An outgrowth of the systems dynamics approach is what we called systems diagrams tools. The software discussed here has many more icons than the stocks, flows, and parameters that the systems dynamics tool operates with. Whole submodels or solvers for mathematical equations, say, partial differential equations (PDEs), may be embedded into specially designed icons that later on become part of the toolbox for future applications. Once again, we get more functionality and flexibility, but certainly at the expense of a much steeper learning curve.
• Extend - Imagine That Inc., http://www.imaginetha-tinc.com/ - free demo, Win/Mac
As it follows from the name of the product, the system is extendable. It encourages modularity, providing the functionality to encapsulate certain processes and subsystems into blocks that can be further reused. Extend models are constructed with library-based iconic blocks. Each block describes a calculation or a step in a process. Interprocess communication allows two applications communicating and sharing data with one another. This feature allows the integration of external data and applications into and out of Extend models. Information is automatically updated between Extend and Excel, can be connected with databases (Open DataBase Connectivity), has embedded ActiveX or OLE (object linking and embedding), and works with DLL. Block building is based on ModL - a language that provides high-level functions and features while having a familiar look and feel for users with experience of programming in C. Also allows scripting to develop 'wizards' or self-modifying models. Evolutionary optimizer employs powerful enhanced evolutionary algorithms to determine the best model configuration.
• GoldSim - GoldSim Technology Group, http:// www.goldsim.com/ - free evaluation and student version, Win
Same approach based on an extendable library of icons ('hierarchical containers') for a variety of processes. The user controls the sequence of events and can superimpose the occurrence and consequences of discrete events onto continuously varying systems. Other features include particularly strong stochastic, Monte Carlo simulation component to treat uncertainty and risks inherent in all complex systems; embedded optimization, sensitivity analyses (e.g., tornado charts, statistical measures); external dynamic links to programs and spreadsheets, direct exchange of data with ODBC-compliant databases. Models can be saved as player files. There are several extension modules (e.g., for contaminant transport using solvers for PDE, financial analysis, etc.).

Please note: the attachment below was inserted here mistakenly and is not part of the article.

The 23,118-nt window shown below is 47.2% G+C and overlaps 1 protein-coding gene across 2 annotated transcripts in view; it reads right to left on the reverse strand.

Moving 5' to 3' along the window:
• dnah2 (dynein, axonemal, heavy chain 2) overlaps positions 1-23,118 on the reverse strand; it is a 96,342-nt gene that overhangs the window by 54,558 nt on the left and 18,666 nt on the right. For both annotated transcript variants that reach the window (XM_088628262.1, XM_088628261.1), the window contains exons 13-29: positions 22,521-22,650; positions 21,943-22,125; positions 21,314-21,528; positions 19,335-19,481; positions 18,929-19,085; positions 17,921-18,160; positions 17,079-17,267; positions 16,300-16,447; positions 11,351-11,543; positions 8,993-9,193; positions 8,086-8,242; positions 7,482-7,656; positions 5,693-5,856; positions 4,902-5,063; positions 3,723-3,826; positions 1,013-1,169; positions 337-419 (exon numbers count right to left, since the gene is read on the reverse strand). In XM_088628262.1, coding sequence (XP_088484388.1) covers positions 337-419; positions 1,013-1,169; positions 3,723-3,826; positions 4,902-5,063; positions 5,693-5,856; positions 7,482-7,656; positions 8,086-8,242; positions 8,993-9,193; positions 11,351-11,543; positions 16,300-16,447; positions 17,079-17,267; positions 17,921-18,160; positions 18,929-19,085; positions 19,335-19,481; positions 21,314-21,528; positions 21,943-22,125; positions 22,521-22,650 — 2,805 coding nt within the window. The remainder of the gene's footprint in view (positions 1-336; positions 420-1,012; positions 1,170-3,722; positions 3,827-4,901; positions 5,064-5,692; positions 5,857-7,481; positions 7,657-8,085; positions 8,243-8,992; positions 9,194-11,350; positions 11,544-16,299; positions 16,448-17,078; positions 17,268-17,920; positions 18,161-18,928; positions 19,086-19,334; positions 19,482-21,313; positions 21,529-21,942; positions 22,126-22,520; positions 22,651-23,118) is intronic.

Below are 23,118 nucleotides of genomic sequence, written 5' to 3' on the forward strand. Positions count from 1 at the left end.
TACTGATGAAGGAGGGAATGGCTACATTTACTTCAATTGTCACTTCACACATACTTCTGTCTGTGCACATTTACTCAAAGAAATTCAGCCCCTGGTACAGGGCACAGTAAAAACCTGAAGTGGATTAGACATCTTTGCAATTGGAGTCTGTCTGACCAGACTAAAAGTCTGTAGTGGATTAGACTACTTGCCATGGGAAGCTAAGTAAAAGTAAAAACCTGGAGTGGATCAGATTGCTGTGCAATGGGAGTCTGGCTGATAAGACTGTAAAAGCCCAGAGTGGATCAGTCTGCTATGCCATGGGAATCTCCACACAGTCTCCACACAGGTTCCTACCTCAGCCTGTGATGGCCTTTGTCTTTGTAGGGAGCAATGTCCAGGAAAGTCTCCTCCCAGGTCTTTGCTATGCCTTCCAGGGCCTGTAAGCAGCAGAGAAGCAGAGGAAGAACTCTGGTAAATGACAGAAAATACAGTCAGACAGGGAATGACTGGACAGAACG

• Simulink - The MathWorks, http://www. mathworks.com/ - free trial and web demo, Win/Mac/ UNIX
Built on top of MATLAB (see below). Provides an interactive graphical environment and a customizable set of block libraries, which can be extended for specialized applications. More power, but harder to master. Can generate C code for your models, which can be further embedded into other applications. Based on the same concept of expandable libraries of predefined blocks, with an interactive graphical editor for assembling and managing block diagrams, with functionality to interface with other simulation programs and incorporate handwritten code, including MATLAB algorithms. Has full access to MATLAB for analyzing and visualizing data, developing GUIs, and creating model data and parameters.
Pros. Power, versatility, flexibility, expandability.
Cons. In a way, the pros become their cons, since after investing much time to fully master these systems it is most likely that they will become your 'hammer' for the future. Besides getting wedded to proprietary software, there is always a risk of running into limitations that will be hard to overcome.
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